AMR platform is now open for data

IDDO and the Global Research on Antimicrobial Resistance (GRAM) Project are delighted to announce the first antimicrobial resistance (AMR) dataset is now available to reuse for further research.

Person in laboratory conducting tests
Photo credit Simone D. McCourtie, World Bank

AMR researchers across the world can access this data for the first time, to further research and develop the evidence base for understanding one of the most pressing global health challenges. 

This first dataset includes information from 200 individual participants, and has been curated by IDDO to CDISC STDTM standards, enabling greater findability, accessibility, interoperability and reusability (the FAIR principles). The data is hosted on the IDDO Data Repository

IDDO is currently working to curate more data.

The GRAM Project is a partnership between Oxford and the Institute for Health Metrics and Evaluation (IHME) to estimate the global burden of AMR. The repository will help streamline the team’s practices, and make AMR data available to a wider network of researchers, including those in low-and-middle-income countries where the estimated burden of AMR is the greatest.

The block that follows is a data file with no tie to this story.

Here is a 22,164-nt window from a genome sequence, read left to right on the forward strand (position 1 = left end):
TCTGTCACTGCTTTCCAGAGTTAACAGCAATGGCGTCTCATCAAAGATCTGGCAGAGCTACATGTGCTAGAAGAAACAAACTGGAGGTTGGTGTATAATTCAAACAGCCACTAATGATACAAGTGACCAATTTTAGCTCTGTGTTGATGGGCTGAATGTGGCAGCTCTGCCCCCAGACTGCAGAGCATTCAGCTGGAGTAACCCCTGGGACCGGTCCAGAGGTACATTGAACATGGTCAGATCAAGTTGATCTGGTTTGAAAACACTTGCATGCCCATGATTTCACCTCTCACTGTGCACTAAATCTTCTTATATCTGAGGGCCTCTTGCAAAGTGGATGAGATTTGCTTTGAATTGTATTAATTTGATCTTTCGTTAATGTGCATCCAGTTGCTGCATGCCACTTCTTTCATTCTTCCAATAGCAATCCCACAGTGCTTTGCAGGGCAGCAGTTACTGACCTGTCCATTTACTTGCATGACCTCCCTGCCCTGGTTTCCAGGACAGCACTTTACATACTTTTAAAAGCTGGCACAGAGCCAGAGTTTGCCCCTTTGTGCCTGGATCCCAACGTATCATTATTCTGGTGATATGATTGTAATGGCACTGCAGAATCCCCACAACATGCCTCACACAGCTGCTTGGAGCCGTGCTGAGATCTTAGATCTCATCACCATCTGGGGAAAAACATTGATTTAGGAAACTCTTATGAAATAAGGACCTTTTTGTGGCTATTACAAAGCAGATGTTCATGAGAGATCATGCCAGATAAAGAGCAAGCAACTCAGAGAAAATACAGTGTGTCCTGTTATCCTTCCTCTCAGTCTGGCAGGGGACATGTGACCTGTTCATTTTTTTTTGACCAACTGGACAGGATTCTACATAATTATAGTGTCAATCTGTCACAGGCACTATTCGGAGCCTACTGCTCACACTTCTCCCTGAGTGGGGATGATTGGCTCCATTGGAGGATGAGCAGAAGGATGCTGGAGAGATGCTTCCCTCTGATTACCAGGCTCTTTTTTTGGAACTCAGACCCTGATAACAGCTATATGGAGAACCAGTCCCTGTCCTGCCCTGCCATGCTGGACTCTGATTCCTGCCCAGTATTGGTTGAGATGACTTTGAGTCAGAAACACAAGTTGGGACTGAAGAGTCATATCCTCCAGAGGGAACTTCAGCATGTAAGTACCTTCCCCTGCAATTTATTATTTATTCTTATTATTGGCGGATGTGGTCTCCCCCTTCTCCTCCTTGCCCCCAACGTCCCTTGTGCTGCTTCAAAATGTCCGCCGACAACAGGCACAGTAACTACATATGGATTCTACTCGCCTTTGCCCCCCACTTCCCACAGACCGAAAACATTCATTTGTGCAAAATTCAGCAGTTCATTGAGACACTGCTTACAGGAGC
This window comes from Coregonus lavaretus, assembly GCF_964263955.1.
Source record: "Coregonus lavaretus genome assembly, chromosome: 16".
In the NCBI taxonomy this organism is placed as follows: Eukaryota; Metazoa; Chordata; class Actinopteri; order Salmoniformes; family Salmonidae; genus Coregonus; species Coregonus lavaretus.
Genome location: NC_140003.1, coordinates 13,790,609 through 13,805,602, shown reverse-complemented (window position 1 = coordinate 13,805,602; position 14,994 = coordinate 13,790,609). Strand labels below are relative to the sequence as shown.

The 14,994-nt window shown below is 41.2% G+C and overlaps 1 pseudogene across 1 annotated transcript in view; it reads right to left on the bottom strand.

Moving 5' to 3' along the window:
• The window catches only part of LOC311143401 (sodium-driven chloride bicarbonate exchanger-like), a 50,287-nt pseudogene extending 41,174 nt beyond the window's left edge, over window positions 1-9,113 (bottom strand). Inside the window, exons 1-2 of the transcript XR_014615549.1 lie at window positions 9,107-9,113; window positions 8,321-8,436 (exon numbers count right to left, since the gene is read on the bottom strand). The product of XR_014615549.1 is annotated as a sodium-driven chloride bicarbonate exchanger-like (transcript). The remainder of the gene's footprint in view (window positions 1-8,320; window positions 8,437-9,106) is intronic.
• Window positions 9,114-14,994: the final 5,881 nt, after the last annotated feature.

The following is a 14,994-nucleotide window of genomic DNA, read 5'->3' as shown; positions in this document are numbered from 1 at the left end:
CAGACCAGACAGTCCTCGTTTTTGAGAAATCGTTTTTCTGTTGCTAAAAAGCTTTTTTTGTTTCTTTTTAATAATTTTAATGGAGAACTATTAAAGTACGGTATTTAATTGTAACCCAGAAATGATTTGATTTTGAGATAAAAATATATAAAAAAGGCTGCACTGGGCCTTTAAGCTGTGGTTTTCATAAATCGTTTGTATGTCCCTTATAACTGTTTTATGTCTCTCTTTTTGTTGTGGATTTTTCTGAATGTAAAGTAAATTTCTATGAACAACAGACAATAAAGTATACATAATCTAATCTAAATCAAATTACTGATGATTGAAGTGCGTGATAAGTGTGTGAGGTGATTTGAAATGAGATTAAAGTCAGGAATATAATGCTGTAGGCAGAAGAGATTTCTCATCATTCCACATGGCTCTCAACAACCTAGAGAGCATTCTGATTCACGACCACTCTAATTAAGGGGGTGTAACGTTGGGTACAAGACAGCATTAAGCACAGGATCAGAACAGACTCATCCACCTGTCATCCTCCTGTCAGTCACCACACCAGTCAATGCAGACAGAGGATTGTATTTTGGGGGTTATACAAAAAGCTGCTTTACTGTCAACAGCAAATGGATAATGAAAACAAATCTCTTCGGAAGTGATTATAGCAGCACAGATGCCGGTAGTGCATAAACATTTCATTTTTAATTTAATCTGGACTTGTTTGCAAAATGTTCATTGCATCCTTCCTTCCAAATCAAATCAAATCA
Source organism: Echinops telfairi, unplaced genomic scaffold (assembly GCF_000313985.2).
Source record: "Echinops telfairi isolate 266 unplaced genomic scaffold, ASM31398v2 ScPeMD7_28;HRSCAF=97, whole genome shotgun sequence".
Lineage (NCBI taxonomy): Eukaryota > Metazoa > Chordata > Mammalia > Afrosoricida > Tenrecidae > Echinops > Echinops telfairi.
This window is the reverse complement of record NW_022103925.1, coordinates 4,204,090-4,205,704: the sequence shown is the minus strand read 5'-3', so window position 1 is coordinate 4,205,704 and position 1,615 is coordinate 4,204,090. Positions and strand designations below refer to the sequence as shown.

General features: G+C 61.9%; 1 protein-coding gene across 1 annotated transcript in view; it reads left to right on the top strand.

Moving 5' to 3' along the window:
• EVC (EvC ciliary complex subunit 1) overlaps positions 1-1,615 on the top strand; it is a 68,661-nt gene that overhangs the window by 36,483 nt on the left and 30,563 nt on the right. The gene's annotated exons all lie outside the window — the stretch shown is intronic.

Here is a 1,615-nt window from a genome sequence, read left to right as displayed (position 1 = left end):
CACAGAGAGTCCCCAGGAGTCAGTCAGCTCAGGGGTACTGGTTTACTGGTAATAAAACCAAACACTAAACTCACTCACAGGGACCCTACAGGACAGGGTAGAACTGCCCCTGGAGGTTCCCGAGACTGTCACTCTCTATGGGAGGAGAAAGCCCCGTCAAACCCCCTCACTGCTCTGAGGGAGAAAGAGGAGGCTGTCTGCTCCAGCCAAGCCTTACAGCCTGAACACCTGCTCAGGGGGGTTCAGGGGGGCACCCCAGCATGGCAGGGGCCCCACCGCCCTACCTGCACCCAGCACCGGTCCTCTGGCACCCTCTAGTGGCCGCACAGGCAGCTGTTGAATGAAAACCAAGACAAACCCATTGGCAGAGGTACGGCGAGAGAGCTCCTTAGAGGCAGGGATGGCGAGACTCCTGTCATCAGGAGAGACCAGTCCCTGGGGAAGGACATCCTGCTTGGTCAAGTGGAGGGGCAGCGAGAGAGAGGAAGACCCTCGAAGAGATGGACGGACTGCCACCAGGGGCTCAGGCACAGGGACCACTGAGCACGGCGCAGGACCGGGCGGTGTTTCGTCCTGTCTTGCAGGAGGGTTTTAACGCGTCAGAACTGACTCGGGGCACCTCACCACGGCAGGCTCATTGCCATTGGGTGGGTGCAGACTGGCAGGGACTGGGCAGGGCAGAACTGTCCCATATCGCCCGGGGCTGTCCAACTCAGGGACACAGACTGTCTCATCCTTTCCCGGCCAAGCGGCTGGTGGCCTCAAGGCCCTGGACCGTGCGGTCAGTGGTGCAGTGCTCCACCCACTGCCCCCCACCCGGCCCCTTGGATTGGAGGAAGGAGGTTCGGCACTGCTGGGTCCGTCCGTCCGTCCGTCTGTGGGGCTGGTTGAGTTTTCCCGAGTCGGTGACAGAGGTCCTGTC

“We are very pleased to announce this collaboration with IDDO”, said Profs Ben Cooper and Christiane Dolecek, GRAM’s Principal Investigators. “Collecting and retaining data on AMR is a complex undertaking. The repository will improve our processes, while also widening access to data.”

In order to build a better global picture, researchers, health professionals and other officials with expertise in AMR are urged to contribute data and collaborate on research. Data reuse enables the research community to maximise resources, prioritise research, leverage existing knowledge and accelerate outputs.

IDDO’s Director, Prof Philippe Guérin said: “We are excited to announce this collaboration. Although the initial data set is small, making these data available marks an important milestone in this project. IDDO’s Data Managers are now working to curate more data and updates to the IDDO ARM data platform will be available on a regular basis.”


About GRAM

The Global Research on Antimicrobial Resistance (GRAM) Project is a partnership between the University of Oxford and the Institute for Health Metrics and Evaluation (IHME) at the University of Washington, to provide rigorous quantitative estimates of antimicrobial resistance (AMR) burden; to increase global-, regional-, and country-level awareness of AMR; to boost surveillance efforts, particularly in low and middle-income countries (LMICs); and, to promote the rational use of antimicrobials worldwide.

 To learn more about the GRAM Project visit the team’s web pages.